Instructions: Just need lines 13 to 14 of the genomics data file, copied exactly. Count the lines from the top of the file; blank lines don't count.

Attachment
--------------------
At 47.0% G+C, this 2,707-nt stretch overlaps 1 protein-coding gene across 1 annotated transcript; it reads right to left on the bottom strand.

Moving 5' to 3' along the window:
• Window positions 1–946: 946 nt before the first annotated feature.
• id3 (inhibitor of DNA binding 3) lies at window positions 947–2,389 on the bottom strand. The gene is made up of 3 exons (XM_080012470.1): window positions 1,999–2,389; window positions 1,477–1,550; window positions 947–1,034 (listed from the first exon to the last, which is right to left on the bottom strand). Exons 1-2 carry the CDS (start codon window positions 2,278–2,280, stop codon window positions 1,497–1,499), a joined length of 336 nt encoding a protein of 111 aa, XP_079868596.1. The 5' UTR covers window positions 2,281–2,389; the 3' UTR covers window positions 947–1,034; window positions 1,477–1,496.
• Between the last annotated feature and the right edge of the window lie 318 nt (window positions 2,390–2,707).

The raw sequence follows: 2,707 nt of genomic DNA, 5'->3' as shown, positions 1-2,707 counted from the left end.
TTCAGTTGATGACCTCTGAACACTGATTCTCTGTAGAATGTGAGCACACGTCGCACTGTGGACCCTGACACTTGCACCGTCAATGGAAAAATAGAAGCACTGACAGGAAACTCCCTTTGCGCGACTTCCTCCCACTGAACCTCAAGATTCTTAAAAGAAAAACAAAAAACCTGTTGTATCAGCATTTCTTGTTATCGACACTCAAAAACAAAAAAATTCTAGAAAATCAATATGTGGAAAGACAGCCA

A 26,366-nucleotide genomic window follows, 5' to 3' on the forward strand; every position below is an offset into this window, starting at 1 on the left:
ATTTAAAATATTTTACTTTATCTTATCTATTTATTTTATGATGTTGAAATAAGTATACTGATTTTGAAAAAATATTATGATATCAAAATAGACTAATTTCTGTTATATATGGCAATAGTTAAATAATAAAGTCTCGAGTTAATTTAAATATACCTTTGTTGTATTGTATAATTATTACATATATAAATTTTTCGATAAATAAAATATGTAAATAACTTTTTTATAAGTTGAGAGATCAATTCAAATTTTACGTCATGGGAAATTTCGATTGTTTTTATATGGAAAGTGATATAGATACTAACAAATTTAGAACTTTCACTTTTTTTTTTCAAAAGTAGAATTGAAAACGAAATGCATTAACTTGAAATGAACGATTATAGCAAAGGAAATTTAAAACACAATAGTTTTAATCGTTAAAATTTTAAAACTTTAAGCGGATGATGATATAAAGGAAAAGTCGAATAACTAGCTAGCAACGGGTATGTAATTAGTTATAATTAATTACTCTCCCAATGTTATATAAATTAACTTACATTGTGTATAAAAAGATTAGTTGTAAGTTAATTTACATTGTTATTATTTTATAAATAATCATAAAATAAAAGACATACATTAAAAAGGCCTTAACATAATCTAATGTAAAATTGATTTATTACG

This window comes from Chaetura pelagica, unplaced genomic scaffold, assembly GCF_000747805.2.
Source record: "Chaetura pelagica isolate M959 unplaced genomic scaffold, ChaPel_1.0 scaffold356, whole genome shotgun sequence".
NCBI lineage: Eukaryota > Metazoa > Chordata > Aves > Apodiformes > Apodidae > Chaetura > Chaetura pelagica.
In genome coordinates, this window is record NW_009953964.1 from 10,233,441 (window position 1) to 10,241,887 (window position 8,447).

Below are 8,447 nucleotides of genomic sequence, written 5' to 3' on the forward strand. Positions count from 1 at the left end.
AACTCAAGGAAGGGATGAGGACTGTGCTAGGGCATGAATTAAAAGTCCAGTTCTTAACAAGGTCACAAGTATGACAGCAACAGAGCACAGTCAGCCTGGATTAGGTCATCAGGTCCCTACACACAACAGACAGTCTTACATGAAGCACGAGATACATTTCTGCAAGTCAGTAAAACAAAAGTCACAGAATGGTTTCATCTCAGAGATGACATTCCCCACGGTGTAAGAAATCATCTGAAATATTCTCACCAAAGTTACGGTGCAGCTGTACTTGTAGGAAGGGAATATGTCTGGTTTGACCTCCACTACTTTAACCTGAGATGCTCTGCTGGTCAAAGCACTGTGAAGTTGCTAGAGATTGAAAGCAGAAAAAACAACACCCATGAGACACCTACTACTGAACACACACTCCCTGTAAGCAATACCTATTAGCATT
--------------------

In genome coordinates, this window is record NW_009953964.1 from 10,233,441 (window position 1) to 10,241,887 (window position 8,447).

Below are 8,447 nucleotides of genomic sequence, written 5' to 3' on the forward strand. Positions count from 1 at the left end.